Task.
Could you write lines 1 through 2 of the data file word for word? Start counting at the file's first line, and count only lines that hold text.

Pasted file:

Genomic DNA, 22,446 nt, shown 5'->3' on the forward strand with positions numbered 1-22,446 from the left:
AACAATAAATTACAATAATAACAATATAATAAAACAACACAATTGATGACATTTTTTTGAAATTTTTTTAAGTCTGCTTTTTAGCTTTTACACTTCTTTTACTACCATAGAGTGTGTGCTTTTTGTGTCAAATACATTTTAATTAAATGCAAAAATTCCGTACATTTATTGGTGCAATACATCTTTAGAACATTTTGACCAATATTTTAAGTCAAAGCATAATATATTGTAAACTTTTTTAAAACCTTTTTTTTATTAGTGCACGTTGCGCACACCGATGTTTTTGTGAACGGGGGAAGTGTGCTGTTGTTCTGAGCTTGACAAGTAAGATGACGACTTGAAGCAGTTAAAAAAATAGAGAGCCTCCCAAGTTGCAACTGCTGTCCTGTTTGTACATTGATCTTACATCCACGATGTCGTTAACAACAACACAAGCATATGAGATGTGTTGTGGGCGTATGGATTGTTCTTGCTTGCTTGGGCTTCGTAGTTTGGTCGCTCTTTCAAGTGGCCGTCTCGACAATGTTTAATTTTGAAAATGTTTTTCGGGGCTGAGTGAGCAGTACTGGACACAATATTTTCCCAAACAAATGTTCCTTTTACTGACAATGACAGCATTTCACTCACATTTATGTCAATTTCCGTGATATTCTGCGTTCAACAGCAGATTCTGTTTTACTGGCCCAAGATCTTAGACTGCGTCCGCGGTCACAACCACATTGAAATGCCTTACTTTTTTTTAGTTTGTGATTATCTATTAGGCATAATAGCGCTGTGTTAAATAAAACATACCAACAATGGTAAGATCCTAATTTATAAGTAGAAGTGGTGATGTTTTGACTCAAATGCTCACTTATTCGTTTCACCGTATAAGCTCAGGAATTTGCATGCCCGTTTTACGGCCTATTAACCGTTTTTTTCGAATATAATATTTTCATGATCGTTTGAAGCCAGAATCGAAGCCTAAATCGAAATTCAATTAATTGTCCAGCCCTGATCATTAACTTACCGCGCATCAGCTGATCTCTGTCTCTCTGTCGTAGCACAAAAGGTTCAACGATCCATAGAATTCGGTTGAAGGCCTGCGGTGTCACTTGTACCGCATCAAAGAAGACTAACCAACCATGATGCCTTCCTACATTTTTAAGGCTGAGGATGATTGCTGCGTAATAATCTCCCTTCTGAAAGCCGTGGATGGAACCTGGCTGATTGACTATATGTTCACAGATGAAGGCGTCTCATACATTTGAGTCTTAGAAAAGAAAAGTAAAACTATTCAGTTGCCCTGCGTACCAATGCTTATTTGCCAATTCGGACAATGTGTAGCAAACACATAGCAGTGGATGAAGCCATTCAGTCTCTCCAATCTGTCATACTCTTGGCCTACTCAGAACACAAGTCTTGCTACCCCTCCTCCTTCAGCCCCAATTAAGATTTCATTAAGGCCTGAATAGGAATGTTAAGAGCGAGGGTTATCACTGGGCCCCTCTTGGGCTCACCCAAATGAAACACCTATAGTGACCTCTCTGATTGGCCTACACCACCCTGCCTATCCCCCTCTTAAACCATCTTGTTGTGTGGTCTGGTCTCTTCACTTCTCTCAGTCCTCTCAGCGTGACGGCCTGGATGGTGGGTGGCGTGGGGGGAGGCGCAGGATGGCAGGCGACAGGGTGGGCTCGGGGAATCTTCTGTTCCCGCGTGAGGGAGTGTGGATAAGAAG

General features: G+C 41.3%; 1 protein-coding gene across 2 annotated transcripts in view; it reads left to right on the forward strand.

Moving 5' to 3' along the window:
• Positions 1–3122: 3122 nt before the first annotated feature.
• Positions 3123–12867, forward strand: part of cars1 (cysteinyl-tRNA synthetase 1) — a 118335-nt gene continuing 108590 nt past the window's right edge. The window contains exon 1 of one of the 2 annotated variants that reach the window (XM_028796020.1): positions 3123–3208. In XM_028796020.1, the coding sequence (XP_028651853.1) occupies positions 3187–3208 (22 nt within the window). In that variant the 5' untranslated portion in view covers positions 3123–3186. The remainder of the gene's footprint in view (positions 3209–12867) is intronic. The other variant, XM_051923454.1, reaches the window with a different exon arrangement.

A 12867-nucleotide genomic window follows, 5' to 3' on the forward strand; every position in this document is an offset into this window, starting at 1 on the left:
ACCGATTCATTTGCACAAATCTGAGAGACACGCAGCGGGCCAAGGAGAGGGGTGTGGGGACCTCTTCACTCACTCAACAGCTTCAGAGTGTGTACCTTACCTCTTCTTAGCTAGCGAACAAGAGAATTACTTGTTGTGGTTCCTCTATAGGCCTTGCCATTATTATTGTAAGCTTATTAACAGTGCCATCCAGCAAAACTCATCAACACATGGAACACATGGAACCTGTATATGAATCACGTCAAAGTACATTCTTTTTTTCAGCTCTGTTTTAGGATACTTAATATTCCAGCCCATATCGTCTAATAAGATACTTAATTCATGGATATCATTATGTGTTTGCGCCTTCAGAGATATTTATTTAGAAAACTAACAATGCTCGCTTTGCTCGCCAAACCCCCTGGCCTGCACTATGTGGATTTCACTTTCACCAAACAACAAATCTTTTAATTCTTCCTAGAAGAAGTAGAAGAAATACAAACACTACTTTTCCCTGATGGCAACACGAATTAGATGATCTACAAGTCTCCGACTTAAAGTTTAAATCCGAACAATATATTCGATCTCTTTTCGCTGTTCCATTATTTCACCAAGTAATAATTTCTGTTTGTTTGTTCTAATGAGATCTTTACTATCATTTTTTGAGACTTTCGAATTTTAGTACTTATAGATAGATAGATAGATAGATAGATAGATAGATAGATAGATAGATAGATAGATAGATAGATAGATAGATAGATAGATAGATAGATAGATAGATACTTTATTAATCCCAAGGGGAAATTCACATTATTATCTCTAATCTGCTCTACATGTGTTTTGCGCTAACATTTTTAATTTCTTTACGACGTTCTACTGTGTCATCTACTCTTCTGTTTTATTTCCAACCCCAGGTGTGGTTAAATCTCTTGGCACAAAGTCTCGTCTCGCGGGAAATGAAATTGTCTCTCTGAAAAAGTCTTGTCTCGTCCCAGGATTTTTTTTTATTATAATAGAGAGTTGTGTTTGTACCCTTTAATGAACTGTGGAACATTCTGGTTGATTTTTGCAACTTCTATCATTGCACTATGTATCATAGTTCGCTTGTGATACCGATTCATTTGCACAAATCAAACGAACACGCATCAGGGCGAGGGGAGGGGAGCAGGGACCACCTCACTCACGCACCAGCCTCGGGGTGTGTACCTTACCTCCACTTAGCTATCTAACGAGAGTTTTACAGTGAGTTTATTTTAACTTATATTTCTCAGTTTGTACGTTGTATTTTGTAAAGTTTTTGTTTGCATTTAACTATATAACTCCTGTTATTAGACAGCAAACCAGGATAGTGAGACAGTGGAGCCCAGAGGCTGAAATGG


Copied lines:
Genomic DNA, 22,446 nt, shown 5'->3' on the forward strand with positions numbered 1-22,446 from the left:
AACAATAAATTACAATAATAACAATATAATAAAACAACACAATTGATGACATTTTTTTGAAATTTTTTTAAGTCTGCTTTTTAGCTTTTACACTTCTTTTACTACCATAGAGTGTGTGCTTTTTGTGTCAAATACATTTTAATTAAATGCAAAAATTCCGTACATTTATTGGTGCAATACATCTTTAGAACATTTTGACCAATATTTTAAGTCAAAGCATAATATATTGTAAACTTTTTTAAAACCTTTTTTTTATTAGTGCACGTTGCGCACACCGATGTTTTTGTGAACGGGGGAAGTGTGCTGTTGTTCTGAGCTTGACAAGTAAGATGACGACTTGAAGCAGTTAAAAAAATAGAGAGCCTCCCAAGTTGCAACTGCTGTCCTGTTTGTACATTGATCTTACATCCACGATGTCGTTAACAACAACACAAGCATATGAGATGTGTTGTGGGCGTATGGATTGTTCTTGCTTGCTTGGGCTTCGTAGTTTGGTCGCTCTTTCAAGTGGCCGTCTCGACAATGTTTAATTTTGAAAATGTTTTTCGGGGCTGAGTGAGCAGTACTGGACACAATATTTTCCCAAACAAATGTTCCTTTTACTGACAATGACAGCATTTCACTCACATTTATGTCAATTTCCGTGATATTCTGCGTTCAACAGCAGATTCTGTTTTACTGGCCCAAGATCTTAGACTGCGTCCGCGGTCACAACCACATTGAAATGCCTTACTTTTTTTTAGTTTGTGATTATCTATTAGGCATAATAGCGCTGTGTTAAATAAAACATACCAACAATGGTAAGATCCTAATTTATAAGTAGAAGTGGTGATGTTTTGACTCAAATGCTCACTTATTCGTTTCACCGTATAAGCTCAGGAATTTGCATGCCCGTTTTACGGCCTATTAACCGTTTTTTTCGAATATAATATTTTCATGATCGTTTGAAGCCAGAATCGAAGCCTAAATCGAAATTCAATTAATTGTCCAGCCCTGATCATTAACTTACCGCGCATCAGCTGATCTCTGTCTCTCTGTCGTAGCACAAAAGGTTCAACGATCCATAGAATTCGGTTGAAGGCCTGCGGTGTCACTTGTACCGCATCAAAGAAGACTAACCAACCATGATGCCTTCCTACATTTTTAAGGCTGAGGATGATTGCTGCGTAATAATCTCCCTTCTGAAAGCCGTGGATGGAACCTGGCTGATTGACTATATGTTCACAGATGAAGGCGTCTCATACATTTGAGTCTTAGAAAAGAAAAGTAAAACTATTCAGTTGCCCTGCGTACCAATGCTTATTTGCCAATTCGGACAATGTGTAGCAAACACATAGCAGTGGATGAAGCCATTCAGTCTCTCCAATCTGTCATACTCTTGGCCTACTCAGAACACAAGTCTTGCTACCCCTCCTCCTTCAGCCCCAATTAAGATTTCATTAAGGCCTGAATAGGAATGTTAAGAGCGAGGGTTATCACTGGGCCCCTCTTGGGCTCACCCAAATGAAACACCTATAGTGACCTCTCTGATTGGCCTACACCACCCTGCCTATCCCCCTCTTAAACCATCTTGTTGTGTGGTCTGGTCTCTTCACTTCTCTCAGTCCTCTCAGCGTGACGGCCTGGATGGTGGGTGGCGTGGGGGGAGGCGCAGGATGGCAGGCGACAGGGTGGGCTCGGGGAATCTTCTGTTCCCGCGTGAGGGAGTGTGGATAAGAAG